Domestic Scenario: Haricot bean is one of the most important grain legumes grown in the low lands of Ethiopia, particularly in the Rift Valley. In these areas, white pea beans are grown for export purposes as well as for domestic consumption. Haricot bean is also a principal food crop particularly in the southern and eastern parts of Ethiopia.

Product Varieties: The varieties of haricot beans in use in the country include white, mixed, red, and other color types. The white haricot bean varieties are: Mexican 142, Awash 1 and Awash Melka. The other types of haricot bean varieties include: Key, Wolayta, Roba 1, Atendaba Brown, Speckled, Ayenew, Gofta, Zebra, Gobe Rash, Beshbesh, Melke, Tabor, Batagonia, Angeber, and TV.

Agro-Ecological Conditions: The altitude suitable for the growth of haricot bean ranges between 600 and 2,200m. The planting period for the haricot bean needs to be properly set such that harvest period falls during the dry season or before the onset of the rainy periods with a suitable rainfall between 450-700mm. The duration from planting to harvesting, for areas with altitude of 1,000-1,700m, is 85-95 days, while for areas with altitudes of 1,500-2,200m the duration becomes 110 days. Concerning the white pea bean, it is sown from the end of June to mid-July, usually not intercropped, and harvested after three months in October.

Domestic Production:  In year 2005/06, Ethiopia’s volume of main season haricot bean production was .24 million tons, accounting for 1.8% of major crops production. The lion’s share of haricot bean production in the country (during the period 2004-06) originated mainly from three regions: Oromia (65%), SNNPR (22%) and Amhara (11%). The main season yield of Haricot Bean, for the period 1998/99-2005/06, ranged from a low of 0.62 tons per hectare to a high of 0.94 tons per hectare. During this period, Haricot Bean yield levels averaged 0.82 tons per hectare

Commercialization: Throughout different regions, namely SNNPR, Eastern Hararghe and Western Ethiopia, white pea bean is consumed usually mixed with other cereals. In eastern and western Ethiopia, it is widely intercropped with maize and sorghum to supplement farmers with additional income. They are also consumed boiled, fried, milled, or grounded in the form of soups. Crop utilization survey data for haricot bean indicated that of the total national production of haricot bean, 69.87% was utilized for household consumption, 18.75% for sale; while the balance was used for seed; wage in kind, animal feed and other uses.

In general, earlier research estimates that, excluding the volume of grain set aside for consumption, seed and feed, 28 percent of total grain production (including oilseeds and pulses) is marketed, of which 29.8 percent is accounted by pulse crops in general. In general, the commercial grain supplies mainly come from the production of small farmers, private commercial farmers, state farmers, imports and food aid. The market participants in Haricot bean trade include producers (small holders and commercial farms), wholesalers, retailers, part-time farmer- traders, brokers, agents, assemblers, processors, cooperatives, EGTE, and consumers.

Global Scenario: White pea bean has become an important export item in the country’s pulse exports. In 2005/06 for instance, Ethiopia exported about 62, 262 tons of haricot beans /mainly white pea beans/ valued at about 22 million USD or about 193.7 million ETB, with a unit value of export of 353 USD/mt. The value of export was destined mainly to various countries such as: Sudan, Yemen, South Africa, UAE, USA, UK, Italy, Germany, Belgium and the Netherlands. The world production of dry beans was 18.3 million tons in 2004. World export of dry beans in 2004 totaled 1.3 billion USD and the volume of export was 3 million. Concerning imports, in 2004, the volume of world import of dry beans was 2.4 million tons, valued at 1.2 billion USD.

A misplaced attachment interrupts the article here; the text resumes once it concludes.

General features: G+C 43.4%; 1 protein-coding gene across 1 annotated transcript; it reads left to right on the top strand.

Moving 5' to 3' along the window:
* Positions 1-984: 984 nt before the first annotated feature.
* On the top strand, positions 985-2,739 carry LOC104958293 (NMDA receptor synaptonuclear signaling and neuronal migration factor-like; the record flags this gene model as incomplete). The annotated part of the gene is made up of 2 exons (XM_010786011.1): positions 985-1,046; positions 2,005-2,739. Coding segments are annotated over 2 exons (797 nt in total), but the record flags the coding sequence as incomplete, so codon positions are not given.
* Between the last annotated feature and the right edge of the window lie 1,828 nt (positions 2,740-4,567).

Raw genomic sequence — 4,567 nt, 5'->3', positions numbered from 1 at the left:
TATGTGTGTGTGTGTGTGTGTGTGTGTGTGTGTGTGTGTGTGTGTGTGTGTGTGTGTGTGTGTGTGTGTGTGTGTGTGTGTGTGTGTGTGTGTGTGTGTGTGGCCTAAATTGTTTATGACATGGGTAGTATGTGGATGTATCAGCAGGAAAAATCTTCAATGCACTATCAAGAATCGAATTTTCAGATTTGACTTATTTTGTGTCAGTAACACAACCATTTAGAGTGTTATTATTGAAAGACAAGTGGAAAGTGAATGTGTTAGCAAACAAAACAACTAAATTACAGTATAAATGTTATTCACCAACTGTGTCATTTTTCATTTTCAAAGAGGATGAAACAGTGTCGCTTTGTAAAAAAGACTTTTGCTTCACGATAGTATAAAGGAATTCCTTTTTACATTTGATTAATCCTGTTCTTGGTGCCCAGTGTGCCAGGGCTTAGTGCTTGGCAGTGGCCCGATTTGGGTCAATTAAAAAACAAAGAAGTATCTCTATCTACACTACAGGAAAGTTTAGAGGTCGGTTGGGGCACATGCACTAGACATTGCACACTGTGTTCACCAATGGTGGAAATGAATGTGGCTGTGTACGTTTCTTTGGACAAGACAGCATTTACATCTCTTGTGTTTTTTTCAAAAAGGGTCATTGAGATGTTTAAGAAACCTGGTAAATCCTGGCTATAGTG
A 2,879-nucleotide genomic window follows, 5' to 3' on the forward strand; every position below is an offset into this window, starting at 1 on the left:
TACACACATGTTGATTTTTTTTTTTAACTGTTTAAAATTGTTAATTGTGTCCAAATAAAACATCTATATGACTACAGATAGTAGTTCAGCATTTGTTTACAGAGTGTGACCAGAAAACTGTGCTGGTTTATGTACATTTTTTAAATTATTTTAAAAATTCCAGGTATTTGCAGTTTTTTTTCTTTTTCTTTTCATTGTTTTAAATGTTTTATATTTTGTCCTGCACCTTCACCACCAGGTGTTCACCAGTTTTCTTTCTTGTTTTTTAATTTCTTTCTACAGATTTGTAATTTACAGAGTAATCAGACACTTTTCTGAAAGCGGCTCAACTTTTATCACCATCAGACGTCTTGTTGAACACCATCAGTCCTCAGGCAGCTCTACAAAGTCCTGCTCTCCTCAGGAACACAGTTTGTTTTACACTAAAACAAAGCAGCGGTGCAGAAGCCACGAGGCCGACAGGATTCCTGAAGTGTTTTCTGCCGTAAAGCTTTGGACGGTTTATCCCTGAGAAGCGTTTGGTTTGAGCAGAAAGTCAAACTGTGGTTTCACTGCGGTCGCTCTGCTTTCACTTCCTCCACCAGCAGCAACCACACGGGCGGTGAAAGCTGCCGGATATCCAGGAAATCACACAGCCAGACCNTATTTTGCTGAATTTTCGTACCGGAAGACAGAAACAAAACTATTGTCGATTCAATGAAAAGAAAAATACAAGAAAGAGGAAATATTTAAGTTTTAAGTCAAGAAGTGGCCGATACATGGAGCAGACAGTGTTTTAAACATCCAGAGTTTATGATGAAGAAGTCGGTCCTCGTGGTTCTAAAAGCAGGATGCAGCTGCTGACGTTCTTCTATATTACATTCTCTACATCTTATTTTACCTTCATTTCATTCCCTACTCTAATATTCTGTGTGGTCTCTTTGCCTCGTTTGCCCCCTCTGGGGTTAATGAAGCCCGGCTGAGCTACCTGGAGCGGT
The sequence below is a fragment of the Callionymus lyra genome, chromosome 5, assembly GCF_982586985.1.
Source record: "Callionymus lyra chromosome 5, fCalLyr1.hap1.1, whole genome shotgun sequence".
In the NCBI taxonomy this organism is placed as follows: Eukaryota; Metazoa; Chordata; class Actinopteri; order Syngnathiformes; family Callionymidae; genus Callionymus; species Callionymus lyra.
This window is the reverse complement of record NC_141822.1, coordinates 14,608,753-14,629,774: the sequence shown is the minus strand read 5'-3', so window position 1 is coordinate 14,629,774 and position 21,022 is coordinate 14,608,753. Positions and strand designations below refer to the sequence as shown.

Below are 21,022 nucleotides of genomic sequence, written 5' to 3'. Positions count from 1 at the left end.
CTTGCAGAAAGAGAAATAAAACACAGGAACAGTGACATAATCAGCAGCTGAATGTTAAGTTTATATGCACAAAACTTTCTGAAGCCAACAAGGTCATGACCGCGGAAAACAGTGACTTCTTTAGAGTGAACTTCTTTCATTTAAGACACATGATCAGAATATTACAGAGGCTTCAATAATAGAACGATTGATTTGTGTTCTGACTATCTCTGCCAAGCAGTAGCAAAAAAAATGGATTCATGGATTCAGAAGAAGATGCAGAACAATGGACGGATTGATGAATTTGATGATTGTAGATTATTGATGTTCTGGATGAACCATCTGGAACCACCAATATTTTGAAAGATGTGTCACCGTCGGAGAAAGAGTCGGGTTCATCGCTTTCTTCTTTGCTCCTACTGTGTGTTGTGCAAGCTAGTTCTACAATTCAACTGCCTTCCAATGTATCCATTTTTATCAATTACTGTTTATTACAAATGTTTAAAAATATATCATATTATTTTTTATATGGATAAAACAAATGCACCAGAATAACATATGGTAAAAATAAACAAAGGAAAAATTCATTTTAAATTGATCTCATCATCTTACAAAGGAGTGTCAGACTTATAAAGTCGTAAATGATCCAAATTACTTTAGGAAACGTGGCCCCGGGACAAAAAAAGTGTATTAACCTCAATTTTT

Prices: Based on available data of wholesale prices in Dire Dawa, Nazareth, Hosaina and Shashemene, the national average prices of haricot bean shows a rising trend during the 2004-06 period. This trend is explained by the fact that, apart from the home market consumption uses, haricot bean (especially white pea bean and red kidney bean) is highly exported to the overseas market.

Contracts
  1. ECX white peabeans
  2. ECX Red Kidney Beans
 

Domestic Scenario: In the past century, maize has gained increasing importance as a major food source within Africa. As one of the most important grains in the world, maize serves as basic raw material for the production of starch, oil and protein, alcoholic beverages and food sweeteners.

Product Varieties: The varieties of maize in use in Ethiopia fall under the Dent maize and Flint Maize categories. The improved hybrid maize varieties are: BH 660, BH 140, BH 540, BH 530, PHB 3253, 30 F 19 (ajeb), 30 H 83 (tabor), HB 30 G 97 (shendi), BH 540, BH QPM 542, and BH 670. Besides, the improved open planted maize varieties are: Kuleni, A 511, Rare 1 (EV 1), Alemaya composite, UCB, Guto, Abo Bako, Gibe composite 1, and Gamella composite (gusaw).

Agro-Ecological Conditions: Generally, maize is cold intolerant and depends heavily on soil moistures as its root system is shallow. The planting period for maize in Ethiopia varies slightly from area to area with the normal planting period lying between late March and late April and early May to June in the eastern/southeastern and north/southwestern parts of Ethiopia, respectively. Maize harvest shows similar variation: early November to late December in the east/southeastern regions and late December to mid-January in the north/southwest regions of Ethiopia. Though maize is able to grow under different agro-ecological conditions, it requires an altitude of up to 2,400m above sea level with a rainfall between 800-1,500mm to yield higher production.

Domestic Production: In Ethiopia, maize is a leading cereal crop with main season production totaling 2.9 million tons in 2005/06 and accounting for 21.2% of major crops production (including oilseeds and pulses) in the same year. In the past year, maize production has, on average, accounted for 25.5% of crop production. The main season yield of maize, for the period 1998/99-2005-06, ranged from a low of 1.5 tons per hectare to a high of 2.1 tons per hectare, of which the average yield per hectare was 1.83 tons.